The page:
Grand Parade Investments (GPI) is in talks to offload a majority stake in Burger King South Africa.
In an interview with BusinessDay, GPI founder and chair Hassen Adam said that the proposed sale would reduce the group’s stake in Burger King from 96% to “a non-operational minority interest”.
He said that this was in line with the group’s strategy to become an investment company.
“There are people we are talking to regarding Burger King. We want to maintain a minority interest. Burger King is a big business to run. We are approaching 100 stores now.
“There is nothing finalised yet because there is no binding offer on the table,” he said.
Adam will be stepping down from the group at the end of January 2020.
Burger King in South Africa
GPI published is financial results for the year ended June 2019 in September, reporting that Burger King finally started turning a profit in the country,
Burger King’s sales for the year increased by 34.2% from R756.2 million in the prior year to R1.015 billion in the current year, despite the economic downturn, and improved its previous loss of R27.1 million into a profit of R11.7 million for the period.
The growth in Burger King was driven by higher revenues from new restaurants opened and a significant improvement in same store sales of 10.3%, GPI said.
The total number of Burger King restaurants at the end of June 2019 was 92, of which 86 are corporate owned.
The net restaurant movement for the year totalled six, which included the opening of 10 new restaurants and the closure of four unprofitable restaurants.
The average monthly restaurant revenues (ARS) increased by 14.3% from R0.911 million last year to R1.042 million this year, largely as a result of positive restaurant comparative sales of 10.32% (2018: 3.45%).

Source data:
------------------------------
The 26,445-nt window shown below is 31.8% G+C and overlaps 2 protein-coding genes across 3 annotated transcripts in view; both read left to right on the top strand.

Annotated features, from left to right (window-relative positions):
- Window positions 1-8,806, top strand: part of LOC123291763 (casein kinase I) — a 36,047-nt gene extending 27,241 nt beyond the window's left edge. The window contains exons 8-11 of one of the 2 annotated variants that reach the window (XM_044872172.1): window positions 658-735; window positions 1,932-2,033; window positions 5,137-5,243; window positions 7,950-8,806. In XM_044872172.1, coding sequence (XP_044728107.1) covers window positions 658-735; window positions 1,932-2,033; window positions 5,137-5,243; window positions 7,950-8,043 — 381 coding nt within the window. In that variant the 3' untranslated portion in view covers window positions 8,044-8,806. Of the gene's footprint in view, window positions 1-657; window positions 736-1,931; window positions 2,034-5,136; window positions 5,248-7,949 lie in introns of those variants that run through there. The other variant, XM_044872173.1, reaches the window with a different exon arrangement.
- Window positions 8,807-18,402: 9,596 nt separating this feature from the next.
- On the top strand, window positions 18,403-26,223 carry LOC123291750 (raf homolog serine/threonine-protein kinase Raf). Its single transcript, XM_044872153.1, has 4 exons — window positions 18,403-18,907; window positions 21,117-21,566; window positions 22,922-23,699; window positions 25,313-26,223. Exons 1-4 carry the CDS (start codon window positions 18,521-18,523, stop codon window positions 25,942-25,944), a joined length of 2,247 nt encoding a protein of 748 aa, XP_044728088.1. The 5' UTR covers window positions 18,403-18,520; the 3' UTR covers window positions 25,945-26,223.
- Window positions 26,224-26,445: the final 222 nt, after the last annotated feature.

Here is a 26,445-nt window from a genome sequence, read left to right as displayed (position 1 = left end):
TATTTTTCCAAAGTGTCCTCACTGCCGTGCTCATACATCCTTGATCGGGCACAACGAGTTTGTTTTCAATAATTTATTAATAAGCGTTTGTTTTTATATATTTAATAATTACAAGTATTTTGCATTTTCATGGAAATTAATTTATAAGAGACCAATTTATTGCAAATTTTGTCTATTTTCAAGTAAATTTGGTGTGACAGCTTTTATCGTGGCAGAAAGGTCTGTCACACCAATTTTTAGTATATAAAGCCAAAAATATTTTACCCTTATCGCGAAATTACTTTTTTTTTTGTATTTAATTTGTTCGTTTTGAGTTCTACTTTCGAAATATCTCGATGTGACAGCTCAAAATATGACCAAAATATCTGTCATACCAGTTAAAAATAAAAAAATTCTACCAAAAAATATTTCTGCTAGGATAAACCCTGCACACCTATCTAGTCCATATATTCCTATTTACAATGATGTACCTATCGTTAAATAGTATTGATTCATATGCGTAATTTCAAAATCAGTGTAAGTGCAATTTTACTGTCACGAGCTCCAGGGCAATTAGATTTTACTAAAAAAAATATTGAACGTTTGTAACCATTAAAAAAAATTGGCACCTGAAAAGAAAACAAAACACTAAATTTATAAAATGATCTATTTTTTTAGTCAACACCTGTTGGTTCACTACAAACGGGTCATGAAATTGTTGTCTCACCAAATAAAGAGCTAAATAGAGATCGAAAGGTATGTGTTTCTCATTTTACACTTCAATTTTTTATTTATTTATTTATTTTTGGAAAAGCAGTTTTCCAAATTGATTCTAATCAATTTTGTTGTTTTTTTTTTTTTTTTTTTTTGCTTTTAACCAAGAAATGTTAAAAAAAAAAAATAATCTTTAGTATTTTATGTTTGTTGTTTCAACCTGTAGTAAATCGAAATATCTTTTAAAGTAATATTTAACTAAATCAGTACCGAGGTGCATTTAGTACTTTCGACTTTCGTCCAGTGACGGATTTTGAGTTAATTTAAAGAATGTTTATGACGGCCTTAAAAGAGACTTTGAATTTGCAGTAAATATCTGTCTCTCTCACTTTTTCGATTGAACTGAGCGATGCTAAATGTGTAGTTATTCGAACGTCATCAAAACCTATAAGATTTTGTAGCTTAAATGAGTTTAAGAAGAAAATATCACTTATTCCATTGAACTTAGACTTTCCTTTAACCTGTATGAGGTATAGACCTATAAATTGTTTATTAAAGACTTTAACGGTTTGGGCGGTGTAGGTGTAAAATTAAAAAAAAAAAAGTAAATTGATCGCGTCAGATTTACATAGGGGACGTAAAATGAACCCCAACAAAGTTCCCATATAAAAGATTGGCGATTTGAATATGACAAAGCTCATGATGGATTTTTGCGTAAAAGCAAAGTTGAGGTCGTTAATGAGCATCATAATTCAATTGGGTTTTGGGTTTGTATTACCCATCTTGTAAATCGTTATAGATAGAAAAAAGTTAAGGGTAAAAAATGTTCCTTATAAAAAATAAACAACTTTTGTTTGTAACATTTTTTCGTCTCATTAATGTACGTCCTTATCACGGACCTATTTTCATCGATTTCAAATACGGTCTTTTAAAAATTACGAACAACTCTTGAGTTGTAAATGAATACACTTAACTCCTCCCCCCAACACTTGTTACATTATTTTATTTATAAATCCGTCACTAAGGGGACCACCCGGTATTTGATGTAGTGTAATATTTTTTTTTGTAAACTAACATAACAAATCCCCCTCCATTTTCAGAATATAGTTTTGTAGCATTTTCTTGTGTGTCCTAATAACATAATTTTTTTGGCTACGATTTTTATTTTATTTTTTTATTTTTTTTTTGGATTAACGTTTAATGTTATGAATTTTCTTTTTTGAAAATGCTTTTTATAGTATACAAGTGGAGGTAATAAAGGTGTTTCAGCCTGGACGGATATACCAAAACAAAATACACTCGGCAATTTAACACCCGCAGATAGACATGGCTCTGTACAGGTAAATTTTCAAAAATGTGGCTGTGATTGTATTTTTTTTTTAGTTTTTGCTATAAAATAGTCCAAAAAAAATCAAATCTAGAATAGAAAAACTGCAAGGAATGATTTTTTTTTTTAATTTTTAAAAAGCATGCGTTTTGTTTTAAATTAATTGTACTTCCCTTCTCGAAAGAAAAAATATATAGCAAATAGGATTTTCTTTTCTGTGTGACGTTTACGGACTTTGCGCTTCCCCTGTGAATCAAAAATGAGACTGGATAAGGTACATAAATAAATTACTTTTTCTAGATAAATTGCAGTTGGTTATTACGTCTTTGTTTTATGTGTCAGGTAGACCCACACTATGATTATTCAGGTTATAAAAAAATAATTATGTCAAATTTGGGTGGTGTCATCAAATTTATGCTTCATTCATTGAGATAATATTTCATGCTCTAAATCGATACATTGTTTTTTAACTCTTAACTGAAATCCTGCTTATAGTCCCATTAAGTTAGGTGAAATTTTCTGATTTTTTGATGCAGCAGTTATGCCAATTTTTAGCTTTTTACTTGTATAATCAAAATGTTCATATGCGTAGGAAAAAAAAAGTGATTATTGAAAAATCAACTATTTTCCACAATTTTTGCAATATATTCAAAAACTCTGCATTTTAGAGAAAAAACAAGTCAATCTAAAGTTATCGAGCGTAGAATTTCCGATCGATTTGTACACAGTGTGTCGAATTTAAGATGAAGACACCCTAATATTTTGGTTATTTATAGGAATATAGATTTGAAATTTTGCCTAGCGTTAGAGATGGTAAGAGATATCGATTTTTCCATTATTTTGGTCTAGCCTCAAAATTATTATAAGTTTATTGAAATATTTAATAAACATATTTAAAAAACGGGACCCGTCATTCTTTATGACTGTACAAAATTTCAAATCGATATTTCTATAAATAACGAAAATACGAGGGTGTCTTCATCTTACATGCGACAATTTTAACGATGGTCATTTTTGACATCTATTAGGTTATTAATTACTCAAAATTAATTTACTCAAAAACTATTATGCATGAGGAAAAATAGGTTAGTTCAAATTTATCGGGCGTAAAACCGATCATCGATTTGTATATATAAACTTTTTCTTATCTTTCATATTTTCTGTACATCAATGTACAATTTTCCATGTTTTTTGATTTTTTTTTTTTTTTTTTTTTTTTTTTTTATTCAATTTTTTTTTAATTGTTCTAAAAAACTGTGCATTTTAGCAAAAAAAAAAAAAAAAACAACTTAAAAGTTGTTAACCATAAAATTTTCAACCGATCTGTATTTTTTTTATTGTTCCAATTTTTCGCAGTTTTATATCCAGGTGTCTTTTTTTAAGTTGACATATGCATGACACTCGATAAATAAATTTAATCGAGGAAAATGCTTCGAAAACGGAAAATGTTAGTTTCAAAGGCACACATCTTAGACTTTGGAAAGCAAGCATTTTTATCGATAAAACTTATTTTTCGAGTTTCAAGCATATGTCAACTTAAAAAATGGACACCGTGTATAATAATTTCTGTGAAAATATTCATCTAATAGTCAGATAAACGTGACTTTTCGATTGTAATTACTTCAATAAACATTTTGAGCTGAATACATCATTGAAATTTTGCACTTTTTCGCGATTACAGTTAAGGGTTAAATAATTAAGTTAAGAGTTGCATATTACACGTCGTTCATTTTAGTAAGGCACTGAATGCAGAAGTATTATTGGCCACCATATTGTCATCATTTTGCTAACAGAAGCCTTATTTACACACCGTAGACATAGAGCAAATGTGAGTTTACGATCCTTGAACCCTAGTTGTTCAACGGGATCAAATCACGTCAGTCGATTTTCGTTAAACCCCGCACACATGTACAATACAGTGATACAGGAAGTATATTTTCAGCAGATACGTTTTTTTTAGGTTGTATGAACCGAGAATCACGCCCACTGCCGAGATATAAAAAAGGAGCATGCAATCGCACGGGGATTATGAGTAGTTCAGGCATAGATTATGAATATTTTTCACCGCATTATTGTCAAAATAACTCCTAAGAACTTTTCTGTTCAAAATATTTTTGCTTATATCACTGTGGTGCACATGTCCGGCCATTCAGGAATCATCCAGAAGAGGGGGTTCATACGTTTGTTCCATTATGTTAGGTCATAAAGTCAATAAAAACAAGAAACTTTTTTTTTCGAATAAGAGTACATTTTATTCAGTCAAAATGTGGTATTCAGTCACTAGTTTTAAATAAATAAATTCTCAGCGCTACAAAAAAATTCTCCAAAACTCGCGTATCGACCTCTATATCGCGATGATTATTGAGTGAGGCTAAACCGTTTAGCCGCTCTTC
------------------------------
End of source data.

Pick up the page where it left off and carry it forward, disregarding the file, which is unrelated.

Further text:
A total of 18.6 million customers were served compared to 15.6 million in the prior year.
Burger King’s success in the country has not been matched by other brands GPI tried to introduce locally.
In March, GPI said that it would close its Dunkin Donuts and Baskin Robbins branches in South Africa which counted losses over R70 million.
GPI, which holds investments in casinos and the food industry, said that it has a broader strategy of returning to being an investment holding company.
The group said that it tried to find interested parties to buy the brands, but noted that it got no serious offers in the allotted period, leading to the businesses being liquidated.
“Dunkin’ Donuts and Baskin-Robbins continued to experience a challenging six months with the second quarter having the most significant impact on trading. The Group decided to exit
these brands based on the continued poor performance and a sustained period of losses.
“The exit of Dunkin’ Donuts and Baskin-Robbins is the first step of a broader strategy to revert back to an investment holding company,” it said.